Don’t you hate it when people taunt you with a secret? Yeah. Me too.
October 10, 2012

At my last prenatal appointment, one of the midwives who works at my birth center asked how I felt about a student midwife participating.

Um, I gave birth to my daughter at a teaching hospital with no fewer than seventeen strangers watching me over their clipboards.  And all three of my children’s love-aunts are planned birth attendants for my upcoming delivery, something which has lead my father to start joking about how there simply isn’t room on the bleachers for, say, my sister.

I THINK I CAN HANDLE A STUDENT MIDWIFE.

So here’s the thing: the seamonkey I am currently harboring is in a position that the student midwife had not previously felt.  As a result, the midwife spent a significant amount of time showing her how to locate different body parts by touch, how to locate the heartbeat to determine the angle of positioning, and how to shift the baby’s position ever so slightly.

The student midwife was inordinately enthused by all of this learning.  She poked and prodded my belly in a casual hunt for the child’s head and then suddenly she looked up at me ecstatic.

“Did you feel that?” she asked.  Then she pushed about a little more.  “HA!  It’s moving!  What’s he doing in there?  Or she?  It?  Do you know if you’re having a boy or a girl?”

I laughed.  “No,” I said.  “We want it to be a surprise.”

That momentary chuckle cost me everything because at the very same time that I was saying we want the child’s sex to be a surprise, my midwife chimed in.  “It’s a—-“ she said.

And just like that, it was out there.  Pink or blue.  Boy or girl.  All of the wondering and curiosity vanished.  Everything changed.

The room went completely silent.  The student midwife looked at the midwife horrified, her hands still kneading my belly.  The midwife looked at me a little horrified too, as though she’d realized a moment too late what she’d just done.

I took a deep breath and let it slide.  People make mistakes.  I directed my attention back at the student midwife.  “So can you tell where the baby’s heart would be?” I asked.  And we went on with chitter-chatter, pretending like it had never happened.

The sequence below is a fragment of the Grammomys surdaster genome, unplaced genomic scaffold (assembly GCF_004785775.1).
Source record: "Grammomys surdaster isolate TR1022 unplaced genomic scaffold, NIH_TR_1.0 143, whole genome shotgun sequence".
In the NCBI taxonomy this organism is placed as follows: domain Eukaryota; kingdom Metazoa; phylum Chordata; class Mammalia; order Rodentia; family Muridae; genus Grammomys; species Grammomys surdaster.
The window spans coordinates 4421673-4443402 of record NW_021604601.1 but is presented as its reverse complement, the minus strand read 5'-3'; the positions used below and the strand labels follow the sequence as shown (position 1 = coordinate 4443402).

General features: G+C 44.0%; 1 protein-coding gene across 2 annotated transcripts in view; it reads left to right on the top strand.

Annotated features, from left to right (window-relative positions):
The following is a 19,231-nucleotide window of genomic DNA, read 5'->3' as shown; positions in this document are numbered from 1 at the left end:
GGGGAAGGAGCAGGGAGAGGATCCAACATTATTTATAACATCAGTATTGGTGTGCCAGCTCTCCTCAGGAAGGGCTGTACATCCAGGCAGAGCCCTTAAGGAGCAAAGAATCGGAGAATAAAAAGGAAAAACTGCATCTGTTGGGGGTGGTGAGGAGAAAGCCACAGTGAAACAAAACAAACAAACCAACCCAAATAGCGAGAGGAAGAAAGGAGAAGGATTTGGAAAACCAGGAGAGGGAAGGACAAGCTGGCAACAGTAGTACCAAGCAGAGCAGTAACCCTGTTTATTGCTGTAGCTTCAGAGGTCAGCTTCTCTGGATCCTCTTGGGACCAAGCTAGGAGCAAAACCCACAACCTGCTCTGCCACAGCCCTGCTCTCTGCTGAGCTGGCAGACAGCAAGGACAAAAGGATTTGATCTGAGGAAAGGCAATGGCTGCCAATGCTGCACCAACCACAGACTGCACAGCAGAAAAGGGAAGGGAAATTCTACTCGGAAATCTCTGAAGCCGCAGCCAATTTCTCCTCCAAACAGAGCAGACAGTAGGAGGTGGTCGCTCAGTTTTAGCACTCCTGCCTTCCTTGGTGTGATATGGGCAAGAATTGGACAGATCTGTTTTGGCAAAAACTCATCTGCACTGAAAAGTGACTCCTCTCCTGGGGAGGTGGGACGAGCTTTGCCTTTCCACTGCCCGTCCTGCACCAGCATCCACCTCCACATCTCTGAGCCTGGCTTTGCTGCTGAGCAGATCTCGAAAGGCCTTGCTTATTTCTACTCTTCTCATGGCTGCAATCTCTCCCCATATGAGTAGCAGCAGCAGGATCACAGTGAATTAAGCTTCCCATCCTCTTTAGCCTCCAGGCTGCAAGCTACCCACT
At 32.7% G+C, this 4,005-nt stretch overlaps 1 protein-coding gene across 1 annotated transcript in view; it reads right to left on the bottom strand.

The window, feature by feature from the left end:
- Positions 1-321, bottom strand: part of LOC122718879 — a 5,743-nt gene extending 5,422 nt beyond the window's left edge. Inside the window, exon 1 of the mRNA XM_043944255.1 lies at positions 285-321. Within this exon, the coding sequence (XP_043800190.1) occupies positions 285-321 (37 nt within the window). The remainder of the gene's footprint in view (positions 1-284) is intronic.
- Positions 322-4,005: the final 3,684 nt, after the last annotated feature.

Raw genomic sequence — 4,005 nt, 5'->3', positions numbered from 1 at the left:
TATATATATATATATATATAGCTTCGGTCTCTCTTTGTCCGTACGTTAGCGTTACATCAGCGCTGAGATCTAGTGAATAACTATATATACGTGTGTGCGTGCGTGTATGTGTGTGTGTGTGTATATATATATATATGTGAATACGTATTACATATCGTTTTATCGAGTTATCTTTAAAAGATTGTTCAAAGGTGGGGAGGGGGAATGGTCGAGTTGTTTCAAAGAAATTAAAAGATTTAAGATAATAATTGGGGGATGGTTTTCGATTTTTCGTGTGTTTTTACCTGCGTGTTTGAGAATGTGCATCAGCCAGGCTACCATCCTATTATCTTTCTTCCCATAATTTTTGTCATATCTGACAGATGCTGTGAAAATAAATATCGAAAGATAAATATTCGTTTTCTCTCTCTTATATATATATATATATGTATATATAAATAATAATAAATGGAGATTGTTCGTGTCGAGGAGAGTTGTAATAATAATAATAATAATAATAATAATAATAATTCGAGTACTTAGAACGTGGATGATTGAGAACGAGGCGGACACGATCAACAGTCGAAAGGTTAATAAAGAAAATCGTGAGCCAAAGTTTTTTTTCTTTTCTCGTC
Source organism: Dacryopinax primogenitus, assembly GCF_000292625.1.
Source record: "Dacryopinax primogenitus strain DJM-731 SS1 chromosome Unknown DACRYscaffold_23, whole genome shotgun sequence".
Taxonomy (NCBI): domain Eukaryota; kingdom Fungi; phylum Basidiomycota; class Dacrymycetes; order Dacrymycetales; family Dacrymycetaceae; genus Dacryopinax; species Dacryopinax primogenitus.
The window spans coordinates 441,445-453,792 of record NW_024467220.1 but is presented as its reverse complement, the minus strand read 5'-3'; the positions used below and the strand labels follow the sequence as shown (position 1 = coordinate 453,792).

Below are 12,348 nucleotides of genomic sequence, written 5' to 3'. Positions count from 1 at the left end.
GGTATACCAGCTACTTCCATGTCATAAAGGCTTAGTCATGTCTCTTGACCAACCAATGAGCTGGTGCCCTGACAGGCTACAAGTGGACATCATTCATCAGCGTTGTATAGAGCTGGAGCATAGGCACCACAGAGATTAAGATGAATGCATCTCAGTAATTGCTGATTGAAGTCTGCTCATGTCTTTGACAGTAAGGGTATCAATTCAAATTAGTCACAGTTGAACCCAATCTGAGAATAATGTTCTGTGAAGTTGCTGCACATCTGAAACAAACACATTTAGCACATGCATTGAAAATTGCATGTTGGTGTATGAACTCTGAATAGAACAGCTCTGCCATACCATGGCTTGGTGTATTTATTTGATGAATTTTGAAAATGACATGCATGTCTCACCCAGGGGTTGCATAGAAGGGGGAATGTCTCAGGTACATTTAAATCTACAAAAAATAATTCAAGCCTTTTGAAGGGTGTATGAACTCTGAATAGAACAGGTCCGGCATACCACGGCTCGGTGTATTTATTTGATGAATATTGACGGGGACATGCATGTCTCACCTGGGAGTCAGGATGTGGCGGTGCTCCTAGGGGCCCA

But the truth is that there are some things you cannot un-hear.  When Donald came home that night, I told him what happened and asked if he wanted to know what the midwife had said.

“No,” he said.  “I still want to be surprised.”

This baby better come quick because I’m having a helluva time keeping my lips sealed.


Related Posts with Thumbnails
twitter / becomingsarah Bookmark and Share


  1. By on October 10, 2012

    I feel your pain, Sarah.  Let me ease it for you just a bit…you can tell me.  Come on, send me an email, let it all out, you’ll feel so much better, etc, etc, etc.  Can ya tell I want to know :)

  2. By missjoules on October 10, 2012

    Oh we had one of those “baby in weird position” appointments as well. Our student midwife had The. Coldest. Hands. Ever. In the world.

    There was also a student sonographer when we had our scan and the entire time they were talking they kept saying “he” this and “he” that, so in the end it was probably for the best that we wanted to know ahead of time.

    FOR ADDED BONUS CERVIX FUN, today I went to the doctor because still, *still*, 20 months after birth, I cannot have pain-free sex, and there was a student doctor in. It is amazing how excited they can get over things like inflamed cervixes. “Oh, COME SEE THIS! Doesn’t that look uncomfortable?“

    Good luck holding your secret in! We can’t wait to find out ;)

  3. By on October 10, 2012

    Oh, you kill me.  I despise surprises.  AHHHH!!!!  Enjoy the last few bits of the surprise : )

  4. By on October 10, 2012

    The gender of our first child was a surprise but with the second one I saw at a 37 week ultrasound that he was a boy. (years of microscopy experience lets you get lots of info from shades of gray) It was actually kind of cool that I figured it out myself, no one gave me test results.  I told my husband who was there with me. We went home that night and had a private little celebration. We knew that after his birth, we were going to be insanely busy so it was nice to have that little moment for the two of us.

    What I am wondering is how the midwife knew your little was a boy? Rate of heartbeat? Ultrasound?  I sure hope they haven’t been palpitating your belly hard enough to tell by feel.

  5. By Desiree on October 10, 2012

    Wow! I can’t believe that the midwife did that! You handled it better than I would have. I am sorry that someone took away your surprise. When we were expecting, we tried, without success, to know the sex. After that we decided we would wait and find out the day the baby came. It was the best wait and surprise of our lives. The midwife probably doesn’t know what she took from you. Good luck keeping your secret Sarah! :)

  6. By Jenny on October 10, 2012

    Sorry, you had to find out your baby’s gender earlier than you wanted. That’s a bummer you won’t get the surprise, but I’m sure it’ll still be fun to see Donald learn the gender at the birth. And who knows, the u/s could have been wrong.

  7. By momiss on October 10, 2012